How I Made It: He’s blazing a Web trail for hikers

Casey Schreiner is blazing a Web trail for hikers

“Growing up on the East Coast, you never ever in a million years think of L.A. as an outdoors city,” says Casey Schreiner, the editor and founder of Modern Hiker, the most-trafficked hiking blog in California.

(Katie Falkenberg / Los Angeles Times)

The gig: Casey Schreiner, 34, is editor and founder of Modern Hiker, the most-trafficked hiking blog in California. The site offers guides, maps and photos of hundreds of trails throughout Southern California and the West.

‘An indoor kid’: Growing up in Connecticut, Schreiner was the opposite of an outdoorsman. He enjoyed occasional visits to his grandparents’ property on a lake in rural New England, but he much preferred reading and playing video games as a child. “You could not get me to go outside if you paid me,” he recalled.

Inspiration on the 101: Schreiner studied TV writing at Boston University, which helped him land an internship in the writers’ office for the Fox sitcom “Malcolm in the Middle” in 2002. While driving up the coast on Highway 101, he remembered being struck by the jagged peaks and scrubby scenery of the Santa Monica Mountains. “I remember being so enchanted by that landscape,” he said. “It just looked so different from anything I had seen before.”

On a clear day: After Schreiner graduated in 2003, he landed a writing job at G4, a cable channel focused on video games, technology and entertainment. Schreiner eventually became head writer for “Attack of the Show,” the network’s most popular program. One particularly clear day after a storm, Schreiner caught his first glimpse of the San Gabriel Mountains. He took a drive up the Angeles Crest Highway the next weekend and was sold. “It was such an amazing, tremendous resource that no one had told me about,” Schreiner said. “Growing up on the East Coast, you never ever in a million years think of L.A. as an outdoors city.”


Idea is born: Schreiner started crossing off trails every weekend, beginning with popular trails in the Santa Monica Mountains and progressing to more difficult ones in the San Gabriels. Along the way, he’d post photos and write-ups to his personal Blogspot page. Playing around with the site’s analytic tools, he discovered that people often arrived at his blog after searching for specific trails in Los Angeles. Enough people were coming to the blog that he decided to separate the hiking content from personal commentary on politics or entertainment. In December 2006, he registered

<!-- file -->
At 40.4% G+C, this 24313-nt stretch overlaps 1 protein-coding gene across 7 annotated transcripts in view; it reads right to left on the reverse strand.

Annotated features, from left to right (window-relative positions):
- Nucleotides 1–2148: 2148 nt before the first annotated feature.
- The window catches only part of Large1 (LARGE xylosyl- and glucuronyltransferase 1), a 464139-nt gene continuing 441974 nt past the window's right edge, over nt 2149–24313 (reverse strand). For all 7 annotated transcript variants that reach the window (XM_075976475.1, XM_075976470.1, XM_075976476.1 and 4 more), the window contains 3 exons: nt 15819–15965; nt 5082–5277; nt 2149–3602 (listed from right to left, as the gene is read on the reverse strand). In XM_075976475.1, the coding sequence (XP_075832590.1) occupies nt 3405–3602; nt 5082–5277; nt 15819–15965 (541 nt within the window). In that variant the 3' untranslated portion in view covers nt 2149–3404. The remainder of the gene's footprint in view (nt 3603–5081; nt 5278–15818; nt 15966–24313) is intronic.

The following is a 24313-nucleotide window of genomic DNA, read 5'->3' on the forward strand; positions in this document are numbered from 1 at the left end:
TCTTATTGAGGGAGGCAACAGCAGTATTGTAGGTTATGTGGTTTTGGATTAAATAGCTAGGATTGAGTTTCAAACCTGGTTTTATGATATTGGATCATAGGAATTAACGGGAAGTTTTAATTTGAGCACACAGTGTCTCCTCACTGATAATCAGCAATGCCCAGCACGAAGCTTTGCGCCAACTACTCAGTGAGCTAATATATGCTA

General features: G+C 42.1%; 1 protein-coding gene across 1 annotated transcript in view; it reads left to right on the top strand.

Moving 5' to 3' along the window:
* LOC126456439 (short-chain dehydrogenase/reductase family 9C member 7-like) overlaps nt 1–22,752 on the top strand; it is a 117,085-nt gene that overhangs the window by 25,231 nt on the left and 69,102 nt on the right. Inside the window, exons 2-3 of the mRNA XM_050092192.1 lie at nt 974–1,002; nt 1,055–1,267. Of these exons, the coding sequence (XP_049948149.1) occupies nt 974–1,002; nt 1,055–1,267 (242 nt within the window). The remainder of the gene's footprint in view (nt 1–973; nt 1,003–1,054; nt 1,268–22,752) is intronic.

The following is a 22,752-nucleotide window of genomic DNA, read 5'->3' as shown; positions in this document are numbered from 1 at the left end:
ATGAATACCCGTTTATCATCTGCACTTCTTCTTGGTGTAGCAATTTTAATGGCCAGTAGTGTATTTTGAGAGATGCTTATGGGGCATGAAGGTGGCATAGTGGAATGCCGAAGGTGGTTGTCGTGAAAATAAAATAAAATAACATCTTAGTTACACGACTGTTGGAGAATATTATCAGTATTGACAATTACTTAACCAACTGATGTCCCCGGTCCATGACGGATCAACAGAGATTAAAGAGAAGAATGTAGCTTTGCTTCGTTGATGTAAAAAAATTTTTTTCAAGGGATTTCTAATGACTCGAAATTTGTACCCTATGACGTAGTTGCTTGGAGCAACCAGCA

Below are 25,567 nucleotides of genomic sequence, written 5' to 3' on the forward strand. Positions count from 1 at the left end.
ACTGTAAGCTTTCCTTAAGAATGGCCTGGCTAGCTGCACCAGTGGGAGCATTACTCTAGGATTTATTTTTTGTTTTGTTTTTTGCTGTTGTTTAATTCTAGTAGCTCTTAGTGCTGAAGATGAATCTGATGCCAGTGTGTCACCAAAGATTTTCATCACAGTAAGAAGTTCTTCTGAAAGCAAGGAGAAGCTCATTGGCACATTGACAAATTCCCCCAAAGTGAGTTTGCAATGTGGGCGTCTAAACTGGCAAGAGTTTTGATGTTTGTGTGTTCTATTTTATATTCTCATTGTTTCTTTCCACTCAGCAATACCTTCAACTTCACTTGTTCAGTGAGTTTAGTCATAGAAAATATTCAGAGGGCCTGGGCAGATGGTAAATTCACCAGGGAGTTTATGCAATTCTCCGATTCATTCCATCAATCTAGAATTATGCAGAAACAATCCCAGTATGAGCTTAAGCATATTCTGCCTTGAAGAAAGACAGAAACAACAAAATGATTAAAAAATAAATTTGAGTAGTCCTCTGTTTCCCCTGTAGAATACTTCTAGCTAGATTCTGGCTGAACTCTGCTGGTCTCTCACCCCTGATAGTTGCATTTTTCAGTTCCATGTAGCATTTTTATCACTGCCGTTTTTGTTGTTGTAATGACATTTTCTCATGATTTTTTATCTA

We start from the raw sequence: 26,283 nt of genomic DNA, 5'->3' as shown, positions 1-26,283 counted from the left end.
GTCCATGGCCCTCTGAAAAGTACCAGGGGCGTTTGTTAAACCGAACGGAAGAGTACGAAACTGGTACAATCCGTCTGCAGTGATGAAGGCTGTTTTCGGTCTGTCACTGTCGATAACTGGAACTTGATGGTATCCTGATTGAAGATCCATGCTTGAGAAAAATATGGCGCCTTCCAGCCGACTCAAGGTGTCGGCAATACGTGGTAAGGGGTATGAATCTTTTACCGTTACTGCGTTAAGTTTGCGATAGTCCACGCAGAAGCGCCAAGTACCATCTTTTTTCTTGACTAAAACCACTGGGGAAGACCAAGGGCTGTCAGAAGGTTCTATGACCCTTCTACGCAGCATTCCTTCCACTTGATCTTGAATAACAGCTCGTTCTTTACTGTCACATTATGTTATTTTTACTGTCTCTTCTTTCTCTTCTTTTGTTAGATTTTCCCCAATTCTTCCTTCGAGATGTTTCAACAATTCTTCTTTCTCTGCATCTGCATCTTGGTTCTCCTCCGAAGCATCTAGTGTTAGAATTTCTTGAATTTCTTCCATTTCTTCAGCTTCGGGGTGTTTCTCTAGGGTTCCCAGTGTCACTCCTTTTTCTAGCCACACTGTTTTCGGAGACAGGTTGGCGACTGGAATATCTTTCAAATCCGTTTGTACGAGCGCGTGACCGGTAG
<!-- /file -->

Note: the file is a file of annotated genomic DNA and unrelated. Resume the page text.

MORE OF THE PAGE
Building a community: Writing about outdoor experiences was an escape from his G4 work, which focused on Internet culture, gaming and technology. “That was still indoor stuff,” he said. “I wanted to do something that … utilized a totally different part of my brain and also gave me a sense of discovery as I was doing it.” For the first two years he wrote for his own enjoyment, posting as he saw fit. But as a community built around the site, “I started to realize that I actually need to take this seriously,” Schreiner said. “People are not going to tolerate it if I take three weeks off and don’t post any content.”

Covering more terrain: What started as a guide to trails within striking distance of the city has grown into one that aspires to cover much of the western U.S. Modern Hiker differs from other guides in its editorial control, Schreiner said. Rather than crowdsourcing content from users who may not be committed to quality, Modern Hiker has a dedicated writing staff. Schreiner has eight writers working along the West Coast — from San Diego to Seattle. The goal, he said, is to capture a range of trails, from urban hikes in Elysian Park to grueling 14-mile journeys in remote sections of the San Gabriels. Building a community also has helped the staff keep up with changing conditions along the trails after rainstorms or fires.

Too much information?: Schreiner has faced criticism from locals who don’t want trails to become overrun. He often gets emails asking that trail guides be removed from the site. He said he understands the sentiment, but believes the best way to protect natural areas is by raising awareness. “It’s hard to protect something when no one knows about it,” Schreiner said. “If no one went to Griffith Park, yeah maybe it’d be great for the wildlife and plants there. But it would also be really easy for a developer to drop a stadium in there, because no one would care about it.”


The road ahead: After a $30,000 crowdfunding campaign last year, Schreiner is in the midst of a site redesign that will include a customized trail search engine for features such as whether a trail has a waterfall or if there’s camping nearby. Schreiner has been running the site off money from advertising and sponsored posts up until now — enough to support him and pay the other writers for their content. He’s considering other revenue channels — perhaps a premium subscription that allows early access to trail guides or an audio podcast — to help fund the revamped site. But basic trail information will remain free, he said. “At its core, the site is designed to inspire people to get outside,” he said. “Once you put up a paywall, that stops happening.”

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